A look at the current rules – Eurasia Review

By Janos Allenbach-Ammann

(EurActiv) — With the European Commission set to present its ideas for reforming much-criticised fiscal rules for EU member states on Wednesday (9 November), EURACTIV takes a look at the current rules and explains why they are being criticized.

Initially, common EU fiscal rules became necessary with the introduction of the single currency as it streamlined the monetary policy of the monetary union. This meant that member state governments could not unilaterally devalue their currencies to reduce their debt burden.

But fiscal policy remained primarily the responsibility of member states. which means that national governments alone decide on budget deficits and public borrowing.

Many economists have argued that only a fiscal union can solve the problem of the inadequacy of a European monetary policy coexisting with a national fiscal policy, but there was not enough political will to give up much of the national sovereignty over fiscal policy.

In this tension between national sovereignty and economic requirements and doctrine, a web of rules has developed to govern the finances of member states.

The rules

Since 1994, the EU treaties have set an upper limit on member states’ debts and deficits relative to their economic output. Their debt-to-GDP ratio must not exceed 60% and their annual budget deficit must not exceed 3% of GDP.

Three years later, the ‘Stability and Growth Pact’ (SGP) introduced a process to enforce fiscal rules by creating the ‘excessive deficit procedure’, under which EU member states with a deficit too high will have to follow a path of fiscal adjustment, with possible fines for non-compliance.

In the wake of the global financial crisis and the euro crisis, the EU further tightened fiscal rules by introducing the 1/20 rule and the expenditure benchmark, among other measures.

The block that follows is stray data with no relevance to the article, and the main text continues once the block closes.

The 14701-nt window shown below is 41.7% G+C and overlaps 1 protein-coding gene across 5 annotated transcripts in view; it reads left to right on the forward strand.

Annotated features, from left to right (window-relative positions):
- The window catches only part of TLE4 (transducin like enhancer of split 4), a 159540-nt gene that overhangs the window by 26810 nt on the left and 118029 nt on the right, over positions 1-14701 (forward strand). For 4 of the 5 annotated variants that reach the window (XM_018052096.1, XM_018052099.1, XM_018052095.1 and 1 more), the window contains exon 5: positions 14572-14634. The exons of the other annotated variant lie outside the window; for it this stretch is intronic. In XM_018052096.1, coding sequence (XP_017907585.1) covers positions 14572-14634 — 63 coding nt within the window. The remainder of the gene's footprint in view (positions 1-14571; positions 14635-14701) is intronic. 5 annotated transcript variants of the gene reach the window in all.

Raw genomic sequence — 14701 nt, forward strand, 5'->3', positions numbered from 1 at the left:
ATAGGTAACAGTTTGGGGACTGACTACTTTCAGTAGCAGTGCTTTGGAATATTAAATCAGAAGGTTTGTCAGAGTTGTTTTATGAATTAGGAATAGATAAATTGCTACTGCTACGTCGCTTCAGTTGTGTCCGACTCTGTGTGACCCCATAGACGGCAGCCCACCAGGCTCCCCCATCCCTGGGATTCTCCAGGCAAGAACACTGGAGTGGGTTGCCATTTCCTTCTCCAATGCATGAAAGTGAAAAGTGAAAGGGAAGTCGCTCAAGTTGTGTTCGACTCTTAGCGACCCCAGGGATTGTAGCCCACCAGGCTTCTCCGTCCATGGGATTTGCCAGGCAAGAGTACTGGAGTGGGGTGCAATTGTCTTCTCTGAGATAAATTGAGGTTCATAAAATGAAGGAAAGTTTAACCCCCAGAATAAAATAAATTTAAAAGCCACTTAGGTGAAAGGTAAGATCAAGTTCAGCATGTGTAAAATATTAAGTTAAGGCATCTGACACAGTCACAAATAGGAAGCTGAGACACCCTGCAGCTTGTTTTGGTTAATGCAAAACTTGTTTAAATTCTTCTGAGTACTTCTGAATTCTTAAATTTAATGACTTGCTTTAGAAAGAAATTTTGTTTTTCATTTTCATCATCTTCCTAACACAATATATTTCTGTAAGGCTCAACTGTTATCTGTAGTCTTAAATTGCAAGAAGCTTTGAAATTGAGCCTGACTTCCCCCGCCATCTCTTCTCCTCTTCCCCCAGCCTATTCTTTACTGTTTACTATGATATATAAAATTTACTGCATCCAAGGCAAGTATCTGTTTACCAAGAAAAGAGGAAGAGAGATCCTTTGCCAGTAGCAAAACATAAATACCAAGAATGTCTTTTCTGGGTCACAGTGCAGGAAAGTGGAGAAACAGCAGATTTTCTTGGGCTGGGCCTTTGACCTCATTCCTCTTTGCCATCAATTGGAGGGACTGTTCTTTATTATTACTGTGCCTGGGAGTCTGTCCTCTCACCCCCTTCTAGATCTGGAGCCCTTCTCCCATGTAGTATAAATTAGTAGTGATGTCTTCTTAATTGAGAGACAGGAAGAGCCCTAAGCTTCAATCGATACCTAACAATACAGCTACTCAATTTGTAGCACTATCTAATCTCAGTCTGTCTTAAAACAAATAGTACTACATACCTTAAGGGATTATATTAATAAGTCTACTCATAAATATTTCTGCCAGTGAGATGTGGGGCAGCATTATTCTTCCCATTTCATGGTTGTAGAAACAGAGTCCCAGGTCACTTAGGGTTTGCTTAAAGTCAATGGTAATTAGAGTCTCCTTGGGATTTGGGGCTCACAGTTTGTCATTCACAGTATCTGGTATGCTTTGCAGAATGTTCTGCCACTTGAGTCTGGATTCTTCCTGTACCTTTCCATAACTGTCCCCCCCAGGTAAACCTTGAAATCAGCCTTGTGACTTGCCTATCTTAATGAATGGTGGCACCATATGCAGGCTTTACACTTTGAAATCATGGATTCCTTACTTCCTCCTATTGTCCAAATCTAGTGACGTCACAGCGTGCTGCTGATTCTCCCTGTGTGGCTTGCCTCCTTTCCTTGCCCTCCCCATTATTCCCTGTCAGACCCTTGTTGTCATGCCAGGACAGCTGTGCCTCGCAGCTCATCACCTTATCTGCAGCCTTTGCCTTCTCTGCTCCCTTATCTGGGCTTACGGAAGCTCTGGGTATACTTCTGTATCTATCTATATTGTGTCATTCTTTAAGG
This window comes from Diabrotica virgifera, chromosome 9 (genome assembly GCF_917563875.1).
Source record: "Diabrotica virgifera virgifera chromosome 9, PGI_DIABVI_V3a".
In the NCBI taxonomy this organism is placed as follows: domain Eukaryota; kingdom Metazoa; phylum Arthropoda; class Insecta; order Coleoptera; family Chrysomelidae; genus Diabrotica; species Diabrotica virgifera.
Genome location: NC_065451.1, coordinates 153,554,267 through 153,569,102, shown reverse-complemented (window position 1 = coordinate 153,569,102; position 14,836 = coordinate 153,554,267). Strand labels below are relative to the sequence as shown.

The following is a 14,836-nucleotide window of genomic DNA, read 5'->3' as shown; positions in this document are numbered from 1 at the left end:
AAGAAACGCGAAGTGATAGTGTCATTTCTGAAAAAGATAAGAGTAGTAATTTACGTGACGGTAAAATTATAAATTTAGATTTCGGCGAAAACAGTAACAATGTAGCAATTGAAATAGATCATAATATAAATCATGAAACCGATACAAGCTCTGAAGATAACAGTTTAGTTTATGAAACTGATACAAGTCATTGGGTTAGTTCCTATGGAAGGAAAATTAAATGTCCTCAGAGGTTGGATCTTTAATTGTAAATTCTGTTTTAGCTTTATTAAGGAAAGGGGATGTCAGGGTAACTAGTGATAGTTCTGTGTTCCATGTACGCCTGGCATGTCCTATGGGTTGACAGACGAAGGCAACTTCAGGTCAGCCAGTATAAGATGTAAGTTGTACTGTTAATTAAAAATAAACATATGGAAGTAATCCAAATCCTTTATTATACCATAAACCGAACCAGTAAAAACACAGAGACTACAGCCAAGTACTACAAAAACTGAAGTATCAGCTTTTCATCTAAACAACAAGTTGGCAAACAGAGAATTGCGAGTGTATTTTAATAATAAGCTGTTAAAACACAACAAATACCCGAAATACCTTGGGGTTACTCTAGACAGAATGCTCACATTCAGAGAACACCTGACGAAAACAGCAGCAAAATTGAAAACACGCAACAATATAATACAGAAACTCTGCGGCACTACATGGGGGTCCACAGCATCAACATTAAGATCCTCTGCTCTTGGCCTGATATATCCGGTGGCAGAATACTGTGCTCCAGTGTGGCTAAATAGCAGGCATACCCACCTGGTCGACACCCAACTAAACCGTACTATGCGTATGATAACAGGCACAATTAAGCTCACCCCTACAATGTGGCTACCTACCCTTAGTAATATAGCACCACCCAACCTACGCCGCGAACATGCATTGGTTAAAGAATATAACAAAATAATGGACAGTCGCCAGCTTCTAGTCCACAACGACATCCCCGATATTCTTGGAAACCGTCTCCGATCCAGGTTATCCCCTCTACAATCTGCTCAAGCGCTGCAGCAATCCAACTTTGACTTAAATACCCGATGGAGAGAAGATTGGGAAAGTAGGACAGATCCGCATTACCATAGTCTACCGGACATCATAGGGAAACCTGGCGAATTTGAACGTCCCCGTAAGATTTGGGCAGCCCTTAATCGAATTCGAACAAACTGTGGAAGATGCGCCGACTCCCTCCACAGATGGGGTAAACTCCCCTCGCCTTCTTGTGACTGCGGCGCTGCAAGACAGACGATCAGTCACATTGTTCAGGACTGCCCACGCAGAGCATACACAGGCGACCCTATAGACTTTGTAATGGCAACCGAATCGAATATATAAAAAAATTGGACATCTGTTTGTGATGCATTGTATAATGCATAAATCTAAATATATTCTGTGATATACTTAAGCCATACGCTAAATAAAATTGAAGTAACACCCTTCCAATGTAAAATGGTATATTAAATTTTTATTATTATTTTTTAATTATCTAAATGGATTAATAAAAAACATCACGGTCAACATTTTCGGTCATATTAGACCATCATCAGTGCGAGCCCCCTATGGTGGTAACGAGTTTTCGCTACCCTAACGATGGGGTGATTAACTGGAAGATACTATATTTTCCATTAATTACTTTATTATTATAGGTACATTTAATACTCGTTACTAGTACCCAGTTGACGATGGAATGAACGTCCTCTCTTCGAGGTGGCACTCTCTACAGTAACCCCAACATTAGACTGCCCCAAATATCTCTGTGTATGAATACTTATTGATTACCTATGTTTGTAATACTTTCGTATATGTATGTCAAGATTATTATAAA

The 1/20 rule, applying to countries with debt levels above the 60% target, determines that these countries must reduce their debt-to-GDP ratio by at least 1/20e the difference between their current debt-to-GDP ratio and the target of 60% each year.

The expenditure benchmark should limit the net growth of public expenditure by obliging governments to offset all expenditure increases that go beyond a country’s medium-term potential economic growth with additional public revenue, for example increases of taxes.

However, the EU also introduced the “general safeguard clause”, which allowed the deactivation of fiscal rules in times of economic turbulence. This safeguard clause was triggered following the COVID-19 pandemic and will remain active at least until 2023.


The rules have long been the subject of criticism, which has intensified in recent years. In a Survey 2021 out of 41 leading macroeconomists, 40 academics agreed or strongly agreed that the existing fiscal rules needed to be revised.

On the one hand, proponents of low public spending and low debt levels have complained that the rules are not enforced strictly enough and that EU member states are always finding ways to shore up their budgets less than is necessary to reduce debt levels.

On the other hand, proponents of greater fiscal flexibility argue that fiscal rules restrict public investment needed to promote economic growth. They argue that if the goal is to reduce the debt-to-GDP ratio, countries should focus on increasing GDP instead of reducing debt levels, in other words, getting out of debt.

Whatever political opinion one has on the fiscal rules, they seem to have brought neither stability nor growth. Southern EU countries in particular, such as Greece and Italy, have recorded dismal growth figures over the past decade and their debt levels have increased further.

The average debt-to-GDP ratio in the EU was 87.9% at the end of 2021, well above the 60% target enshrined in the Treaties.

The high debt levels of some countries also make compliance with the 1/20 rule almost impossible. With a debt-to-GDP ratio of 194.5%, Greece would have to reduce the ratio by 6.7 percentage points each year to comply with the rule.

Another point of criticism is addressed to the expenditure criterion because it is based on the concept of potential economic output. Potential economic output is a theoretical construct that is difficult to verify.

Moreover, it is calculated on the basis of past data, with the risk of perpetuating its own errors. If potential output is calculated too low, government spending is also constrained too low, making it difficult for the government to stimulate the economy and growth.

Many of these problems were recognized by the Commission when it relaunched the review of the macroeconomic governance framework in October 2021. On November 9, it is expected to present how the fiscal rules should be changed in response to these criticisms.

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